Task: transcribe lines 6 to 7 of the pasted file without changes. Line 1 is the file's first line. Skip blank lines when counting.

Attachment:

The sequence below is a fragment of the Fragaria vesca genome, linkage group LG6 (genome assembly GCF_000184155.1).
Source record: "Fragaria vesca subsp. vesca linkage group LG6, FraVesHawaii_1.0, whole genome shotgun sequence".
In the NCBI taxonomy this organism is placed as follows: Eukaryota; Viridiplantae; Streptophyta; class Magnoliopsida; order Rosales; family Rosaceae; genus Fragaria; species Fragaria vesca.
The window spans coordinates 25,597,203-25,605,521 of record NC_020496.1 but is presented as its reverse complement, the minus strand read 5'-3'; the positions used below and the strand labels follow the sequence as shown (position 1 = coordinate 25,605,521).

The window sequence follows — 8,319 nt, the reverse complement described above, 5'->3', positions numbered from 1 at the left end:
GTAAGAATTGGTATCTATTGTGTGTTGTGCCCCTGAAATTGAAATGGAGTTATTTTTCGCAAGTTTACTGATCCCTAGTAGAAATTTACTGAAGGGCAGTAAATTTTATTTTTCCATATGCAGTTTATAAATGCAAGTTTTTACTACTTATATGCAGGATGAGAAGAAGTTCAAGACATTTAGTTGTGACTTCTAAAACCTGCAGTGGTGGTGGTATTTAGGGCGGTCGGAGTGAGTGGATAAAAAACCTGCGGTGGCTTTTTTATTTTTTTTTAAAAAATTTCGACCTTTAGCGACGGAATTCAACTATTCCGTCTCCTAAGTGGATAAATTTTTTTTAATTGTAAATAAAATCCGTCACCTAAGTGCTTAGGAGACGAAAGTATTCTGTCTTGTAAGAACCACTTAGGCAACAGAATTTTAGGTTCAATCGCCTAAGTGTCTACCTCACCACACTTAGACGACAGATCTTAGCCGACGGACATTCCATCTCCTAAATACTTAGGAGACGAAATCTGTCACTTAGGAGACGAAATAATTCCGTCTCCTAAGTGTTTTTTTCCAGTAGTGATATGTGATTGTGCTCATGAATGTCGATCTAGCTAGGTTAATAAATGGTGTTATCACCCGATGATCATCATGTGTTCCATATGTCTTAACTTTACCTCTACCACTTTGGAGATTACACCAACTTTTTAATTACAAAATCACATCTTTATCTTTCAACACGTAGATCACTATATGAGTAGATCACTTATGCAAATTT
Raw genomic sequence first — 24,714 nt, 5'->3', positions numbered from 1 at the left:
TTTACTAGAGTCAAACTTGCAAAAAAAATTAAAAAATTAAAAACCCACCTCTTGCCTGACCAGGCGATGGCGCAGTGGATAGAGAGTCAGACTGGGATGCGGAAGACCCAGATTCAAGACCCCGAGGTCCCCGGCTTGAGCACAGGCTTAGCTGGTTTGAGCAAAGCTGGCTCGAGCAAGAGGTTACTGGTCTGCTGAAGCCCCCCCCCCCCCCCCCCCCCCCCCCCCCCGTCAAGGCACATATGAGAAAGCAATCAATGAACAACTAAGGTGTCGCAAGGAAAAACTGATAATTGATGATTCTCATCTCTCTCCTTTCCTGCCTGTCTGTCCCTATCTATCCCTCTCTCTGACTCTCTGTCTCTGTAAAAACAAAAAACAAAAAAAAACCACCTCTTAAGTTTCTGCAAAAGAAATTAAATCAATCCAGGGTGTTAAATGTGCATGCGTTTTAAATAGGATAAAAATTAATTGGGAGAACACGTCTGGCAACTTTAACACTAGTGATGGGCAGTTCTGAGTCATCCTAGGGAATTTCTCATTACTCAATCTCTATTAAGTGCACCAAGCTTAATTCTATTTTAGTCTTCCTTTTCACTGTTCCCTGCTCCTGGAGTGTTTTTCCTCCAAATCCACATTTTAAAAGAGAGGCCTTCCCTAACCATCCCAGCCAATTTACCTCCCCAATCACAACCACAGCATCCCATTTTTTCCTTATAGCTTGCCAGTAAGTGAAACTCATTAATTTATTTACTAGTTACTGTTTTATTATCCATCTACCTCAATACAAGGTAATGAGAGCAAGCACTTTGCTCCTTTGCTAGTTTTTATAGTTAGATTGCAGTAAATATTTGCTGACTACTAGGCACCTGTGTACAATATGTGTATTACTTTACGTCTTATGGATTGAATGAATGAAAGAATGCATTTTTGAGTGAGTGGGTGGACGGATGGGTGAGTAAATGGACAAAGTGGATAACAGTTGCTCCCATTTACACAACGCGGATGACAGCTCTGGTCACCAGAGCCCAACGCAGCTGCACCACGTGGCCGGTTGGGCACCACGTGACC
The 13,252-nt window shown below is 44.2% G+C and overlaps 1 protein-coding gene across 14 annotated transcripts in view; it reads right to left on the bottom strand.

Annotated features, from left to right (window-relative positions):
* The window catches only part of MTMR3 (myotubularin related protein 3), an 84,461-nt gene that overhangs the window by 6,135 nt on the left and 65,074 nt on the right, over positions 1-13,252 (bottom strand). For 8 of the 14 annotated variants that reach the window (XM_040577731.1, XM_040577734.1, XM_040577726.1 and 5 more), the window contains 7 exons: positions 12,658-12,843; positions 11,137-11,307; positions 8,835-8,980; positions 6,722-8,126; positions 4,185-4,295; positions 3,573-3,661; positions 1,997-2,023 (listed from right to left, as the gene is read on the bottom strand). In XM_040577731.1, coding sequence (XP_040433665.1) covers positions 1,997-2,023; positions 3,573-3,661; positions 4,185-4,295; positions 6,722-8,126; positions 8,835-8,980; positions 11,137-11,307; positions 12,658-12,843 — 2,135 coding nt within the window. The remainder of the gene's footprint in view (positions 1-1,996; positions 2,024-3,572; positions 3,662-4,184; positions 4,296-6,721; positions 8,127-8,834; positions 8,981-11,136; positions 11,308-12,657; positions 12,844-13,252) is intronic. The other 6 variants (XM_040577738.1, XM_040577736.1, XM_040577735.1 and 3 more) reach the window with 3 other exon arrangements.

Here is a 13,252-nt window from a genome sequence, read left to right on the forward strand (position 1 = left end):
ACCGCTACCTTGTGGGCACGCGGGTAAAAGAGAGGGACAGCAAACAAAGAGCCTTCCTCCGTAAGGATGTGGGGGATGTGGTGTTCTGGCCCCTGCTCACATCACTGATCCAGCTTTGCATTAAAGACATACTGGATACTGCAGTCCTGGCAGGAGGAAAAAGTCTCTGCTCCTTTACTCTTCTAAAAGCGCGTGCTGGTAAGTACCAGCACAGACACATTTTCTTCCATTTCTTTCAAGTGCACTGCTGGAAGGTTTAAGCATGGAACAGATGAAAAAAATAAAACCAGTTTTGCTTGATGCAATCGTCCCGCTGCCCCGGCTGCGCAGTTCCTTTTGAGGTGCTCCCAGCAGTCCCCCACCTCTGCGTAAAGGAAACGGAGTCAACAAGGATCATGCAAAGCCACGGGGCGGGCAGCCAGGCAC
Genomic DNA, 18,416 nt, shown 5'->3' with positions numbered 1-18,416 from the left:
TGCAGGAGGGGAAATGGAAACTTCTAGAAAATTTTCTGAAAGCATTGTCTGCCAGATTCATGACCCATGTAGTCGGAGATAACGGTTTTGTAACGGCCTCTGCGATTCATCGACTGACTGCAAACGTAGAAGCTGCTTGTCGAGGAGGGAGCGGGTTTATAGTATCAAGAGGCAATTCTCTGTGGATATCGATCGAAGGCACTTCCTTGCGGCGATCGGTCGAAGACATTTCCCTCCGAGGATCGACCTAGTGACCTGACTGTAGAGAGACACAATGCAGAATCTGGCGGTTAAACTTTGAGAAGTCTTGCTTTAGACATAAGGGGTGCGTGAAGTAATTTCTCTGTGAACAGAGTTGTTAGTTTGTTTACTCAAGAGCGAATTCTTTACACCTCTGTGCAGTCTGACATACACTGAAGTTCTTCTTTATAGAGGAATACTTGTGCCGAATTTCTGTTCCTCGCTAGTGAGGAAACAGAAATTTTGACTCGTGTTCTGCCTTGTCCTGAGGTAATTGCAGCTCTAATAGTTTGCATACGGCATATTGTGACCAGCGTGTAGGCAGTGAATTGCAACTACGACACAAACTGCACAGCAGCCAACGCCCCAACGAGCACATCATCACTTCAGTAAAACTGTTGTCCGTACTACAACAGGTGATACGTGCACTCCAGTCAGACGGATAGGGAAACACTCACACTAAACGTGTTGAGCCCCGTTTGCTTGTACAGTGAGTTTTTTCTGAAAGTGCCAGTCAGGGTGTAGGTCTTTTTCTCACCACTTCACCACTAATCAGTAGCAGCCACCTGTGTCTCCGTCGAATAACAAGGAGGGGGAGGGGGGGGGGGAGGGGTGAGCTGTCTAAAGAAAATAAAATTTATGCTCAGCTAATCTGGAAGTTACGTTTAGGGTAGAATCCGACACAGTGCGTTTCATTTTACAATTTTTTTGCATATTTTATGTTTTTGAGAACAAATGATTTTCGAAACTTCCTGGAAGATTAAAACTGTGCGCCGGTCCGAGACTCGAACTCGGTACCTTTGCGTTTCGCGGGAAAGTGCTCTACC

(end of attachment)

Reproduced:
GTAAGAATTGGTATCTATTGTGTGTTGTGCCCCTGAAATTGAAATGGAGTTATTTTTCGCAAGTTTACTGATCCCTAGTAGAAATTTACTGAAGGGCAGTAAATTTTATTTTTCCATATGCAGTTTATAAATGCAAGTTTTTACTACTTATATGCAGGATGAGAAGAAGTTCAAGACATTTAGTTGTGACTTCTAAAACCTGCAGTGGTGGTGGTATTTAGGGCGGTCGGAGTGAGTGGATAAAAAACCTGCGGTGGCTTTTTTATTTTTTTTTAAAAAATTTCGACCTTTAGCGACGGAATTCAACTATTCCGTCTCCTAAGTGGATAAATTTTTTTTAATTGTAAATAAAATCCGTCACCTAAGTGCTTAGGAGACGAAAGTATTCTGTCTTGTAAGAACCACTTAGGCAACAGAATTTTAGGTTCAATCGCCTAAGTGTCTACCTCACCACACTTAGACGACAGATCTTAGCCGACGGACATTCCATCTCCTAAATACTTAGGAGACGAAATCTGTCACTTAGGAGACGAAATAATTCCGTCTCCTAAGTGTTTTTTTCCAGTAGTGATATGTGATTGTGCTCATGAATGTCGATCTAGCTAGGTTAATAAATGGTGTTATCACCCGATGATCATCATGTGTTCCATATGTCTTAACTTTACCTCTACCACTTTGGAGATTACACCAACTTTTTAATTACAAAATCACATCTTTATCTTTCAACACGTAGATCACTATATGAGTAGATCACTTATGCAAATTT
Raw genomic sequence first — 24,714 nt, 5'->3', positions numbered from 1 at the left: